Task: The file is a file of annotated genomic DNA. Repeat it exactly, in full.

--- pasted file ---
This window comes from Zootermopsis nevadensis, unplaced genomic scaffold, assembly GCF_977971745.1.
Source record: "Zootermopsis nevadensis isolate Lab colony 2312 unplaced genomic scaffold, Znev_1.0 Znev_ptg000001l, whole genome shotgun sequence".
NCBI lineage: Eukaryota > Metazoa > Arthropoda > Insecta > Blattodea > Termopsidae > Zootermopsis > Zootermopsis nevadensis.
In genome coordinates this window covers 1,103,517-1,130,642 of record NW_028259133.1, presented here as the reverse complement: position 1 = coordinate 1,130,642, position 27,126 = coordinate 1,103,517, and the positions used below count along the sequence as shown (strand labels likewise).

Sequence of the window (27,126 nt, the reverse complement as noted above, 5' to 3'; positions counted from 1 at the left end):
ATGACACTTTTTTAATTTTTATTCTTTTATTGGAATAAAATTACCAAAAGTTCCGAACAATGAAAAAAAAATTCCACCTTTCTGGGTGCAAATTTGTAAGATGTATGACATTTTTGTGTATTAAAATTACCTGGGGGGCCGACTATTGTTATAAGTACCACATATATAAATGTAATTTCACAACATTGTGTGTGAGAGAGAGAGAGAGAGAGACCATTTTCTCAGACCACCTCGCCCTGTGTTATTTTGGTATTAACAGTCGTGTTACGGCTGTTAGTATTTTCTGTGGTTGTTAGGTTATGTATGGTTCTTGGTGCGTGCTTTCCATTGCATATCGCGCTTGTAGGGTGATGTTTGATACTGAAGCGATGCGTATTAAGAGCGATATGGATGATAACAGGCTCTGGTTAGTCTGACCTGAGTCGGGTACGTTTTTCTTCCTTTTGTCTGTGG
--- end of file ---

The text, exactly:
This window comes from Zootermopsis nevadensis, unplaced genomic scaffold, assembly GCF_977971745.1.
Source record: "Zootermopsis nevadensis isolate Lab colony 2312 unplaced genomic scaffold, Znev_1.0 Znev_ptg000001l, whole genome shotgun sequence".
NCBI lineage: Eukaryota > Metazoa > Arthropoda > Insecta > Blattodea > Termopsidae > Zootermopsis > Zootermopsis nevadensis.
In genome coordinates this window covers 1,103,517-1,130,642 of record NW_028259133.1, presented here as the reverse complement: position 1 = coordinate 1,130,642, position 27,126 = coordinate 1,103,517, and the positions used below count along the sequence as shown (strand labels likewise).

Sequence of the window (27,126 nt, the reverse complement as noted above, 5' to 3'; positions counted from 1 at the left end):
ATGACACTTTTTTAATTTTTATTCTTTTATTGGAATAAAATTACCAAAAGTTCCGAACAATGAAAAAAAAATTCCACCTTTCTGGGTGCAAATTTGTAAGATGTATGACATTTTTGTGTATTAAAATTACCTGGGGGGCCGACTATTGTTATAAGTACCACATATATAAATGTAATTTCACAACATTGTGTGTGAGAGAGAGAGAGAGAGAGACCATTTTCTCAGACCACCTCGCCCTGTGTTATTTTGGTATTAACAGTCGTGTTACGGCTGTTAGTATTTTCTGTGGTTGTTAGGTTATGTATGGTTCTTGGTGCGTGCTTTCCATTGCATATCGCGCTTGTAGGGTGATGTTTGATACTGAAGCGATGCGTATTAAGAGCGATATGGATGATAACAGGCTCTGGTTAGTCTGACCTGAGTCGGGTACGTTTTTCTTCCTTTTGTCTGTGG